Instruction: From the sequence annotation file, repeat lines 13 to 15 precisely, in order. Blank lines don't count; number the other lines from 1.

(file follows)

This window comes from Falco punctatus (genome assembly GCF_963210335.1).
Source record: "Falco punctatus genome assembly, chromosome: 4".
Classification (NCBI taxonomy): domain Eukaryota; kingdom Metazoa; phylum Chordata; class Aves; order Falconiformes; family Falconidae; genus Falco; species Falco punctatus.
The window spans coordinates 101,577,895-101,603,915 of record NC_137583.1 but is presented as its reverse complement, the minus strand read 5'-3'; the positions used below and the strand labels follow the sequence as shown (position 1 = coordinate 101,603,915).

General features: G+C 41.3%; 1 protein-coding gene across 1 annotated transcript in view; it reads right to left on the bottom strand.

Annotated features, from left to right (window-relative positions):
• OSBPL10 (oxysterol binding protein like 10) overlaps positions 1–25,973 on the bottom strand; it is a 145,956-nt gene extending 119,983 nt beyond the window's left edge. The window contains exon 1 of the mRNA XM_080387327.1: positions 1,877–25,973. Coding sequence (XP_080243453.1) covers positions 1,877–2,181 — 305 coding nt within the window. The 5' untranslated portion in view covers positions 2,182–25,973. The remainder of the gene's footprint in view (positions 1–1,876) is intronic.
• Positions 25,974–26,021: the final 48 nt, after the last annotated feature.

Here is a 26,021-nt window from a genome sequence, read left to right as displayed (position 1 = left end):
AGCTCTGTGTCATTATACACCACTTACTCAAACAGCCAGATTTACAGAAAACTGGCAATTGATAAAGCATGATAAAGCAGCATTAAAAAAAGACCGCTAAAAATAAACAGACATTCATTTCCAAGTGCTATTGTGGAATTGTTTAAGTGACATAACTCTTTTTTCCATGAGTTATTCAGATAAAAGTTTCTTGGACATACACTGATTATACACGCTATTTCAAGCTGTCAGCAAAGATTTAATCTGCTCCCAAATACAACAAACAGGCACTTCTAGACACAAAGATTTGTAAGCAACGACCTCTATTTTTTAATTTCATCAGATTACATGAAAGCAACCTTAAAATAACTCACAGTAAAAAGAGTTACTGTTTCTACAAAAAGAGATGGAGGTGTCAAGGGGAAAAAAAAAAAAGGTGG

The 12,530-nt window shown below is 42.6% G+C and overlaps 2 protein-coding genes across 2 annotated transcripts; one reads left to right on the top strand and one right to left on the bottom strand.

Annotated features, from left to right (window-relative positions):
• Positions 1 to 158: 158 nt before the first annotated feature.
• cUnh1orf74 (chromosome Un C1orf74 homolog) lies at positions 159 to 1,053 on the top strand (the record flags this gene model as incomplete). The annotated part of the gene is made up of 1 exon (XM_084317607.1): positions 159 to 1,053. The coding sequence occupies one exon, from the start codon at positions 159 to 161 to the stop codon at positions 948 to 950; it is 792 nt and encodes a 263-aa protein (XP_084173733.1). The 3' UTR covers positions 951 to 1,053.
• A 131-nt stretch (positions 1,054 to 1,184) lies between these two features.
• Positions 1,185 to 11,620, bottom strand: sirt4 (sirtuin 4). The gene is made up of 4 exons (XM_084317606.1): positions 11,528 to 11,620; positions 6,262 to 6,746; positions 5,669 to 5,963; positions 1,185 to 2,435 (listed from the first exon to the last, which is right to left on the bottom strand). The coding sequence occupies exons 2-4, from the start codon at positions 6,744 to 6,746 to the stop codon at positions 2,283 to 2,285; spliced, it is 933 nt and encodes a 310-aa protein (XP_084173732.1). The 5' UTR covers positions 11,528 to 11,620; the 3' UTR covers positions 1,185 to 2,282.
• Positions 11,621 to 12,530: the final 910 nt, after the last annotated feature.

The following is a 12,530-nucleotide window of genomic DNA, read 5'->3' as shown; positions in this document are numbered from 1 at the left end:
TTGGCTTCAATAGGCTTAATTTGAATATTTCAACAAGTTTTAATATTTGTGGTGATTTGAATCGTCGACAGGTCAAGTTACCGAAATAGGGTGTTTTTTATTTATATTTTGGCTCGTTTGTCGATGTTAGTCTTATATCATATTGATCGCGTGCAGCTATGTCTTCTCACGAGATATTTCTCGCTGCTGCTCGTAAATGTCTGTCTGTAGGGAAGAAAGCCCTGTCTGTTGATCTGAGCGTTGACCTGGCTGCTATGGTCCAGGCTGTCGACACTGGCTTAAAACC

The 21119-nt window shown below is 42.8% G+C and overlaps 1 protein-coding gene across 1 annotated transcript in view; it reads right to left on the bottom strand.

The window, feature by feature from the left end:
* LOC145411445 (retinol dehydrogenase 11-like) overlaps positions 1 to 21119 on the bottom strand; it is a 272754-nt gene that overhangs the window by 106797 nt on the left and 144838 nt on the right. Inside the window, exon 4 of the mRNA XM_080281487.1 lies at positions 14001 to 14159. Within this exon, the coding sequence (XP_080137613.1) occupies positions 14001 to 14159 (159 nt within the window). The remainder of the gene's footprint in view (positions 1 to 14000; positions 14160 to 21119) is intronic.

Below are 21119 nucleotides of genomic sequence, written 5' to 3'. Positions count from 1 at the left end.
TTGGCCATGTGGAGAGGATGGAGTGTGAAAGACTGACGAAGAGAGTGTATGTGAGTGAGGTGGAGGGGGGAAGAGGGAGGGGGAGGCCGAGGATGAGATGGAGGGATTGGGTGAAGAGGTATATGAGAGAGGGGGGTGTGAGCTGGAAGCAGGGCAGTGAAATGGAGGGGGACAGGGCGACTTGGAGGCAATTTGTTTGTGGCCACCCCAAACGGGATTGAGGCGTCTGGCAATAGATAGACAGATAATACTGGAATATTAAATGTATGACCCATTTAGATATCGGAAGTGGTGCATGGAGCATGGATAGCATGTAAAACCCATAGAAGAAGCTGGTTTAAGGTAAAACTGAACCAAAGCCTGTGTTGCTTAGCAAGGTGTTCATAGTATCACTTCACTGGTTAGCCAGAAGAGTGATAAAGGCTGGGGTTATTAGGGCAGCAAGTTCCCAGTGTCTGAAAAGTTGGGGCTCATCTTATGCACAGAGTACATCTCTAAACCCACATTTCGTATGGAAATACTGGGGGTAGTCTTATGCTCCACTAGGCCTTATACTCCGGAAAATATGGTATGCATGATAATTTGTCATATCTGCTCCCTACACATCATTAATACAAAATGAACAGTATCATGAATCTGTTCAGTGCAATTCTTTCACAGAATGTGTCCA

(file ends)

• Positions 1 to 158: 158 nt before the first annotated feature.
• cUnh1orf74 (chromosome Un C1orf74 homolog) lies at positions 159 to 1,053 on the top strand (the record flags this gene model as incomplete). The annotated part of the gene is made up of 1 exon (XM_084317607.1): positions 159 to 1,053. The coding sequence occupies one exon, from the start codon at positions 159 to 161 to the stop codon at positions 948 to 950; it is 792 nt and encodes a 263-aa protein (XP_084173733.1). The 3' UTR covers positions 951 to 1,053.
• A 131-nt stretch (positions 1,054 to 1,184) lies between these two features.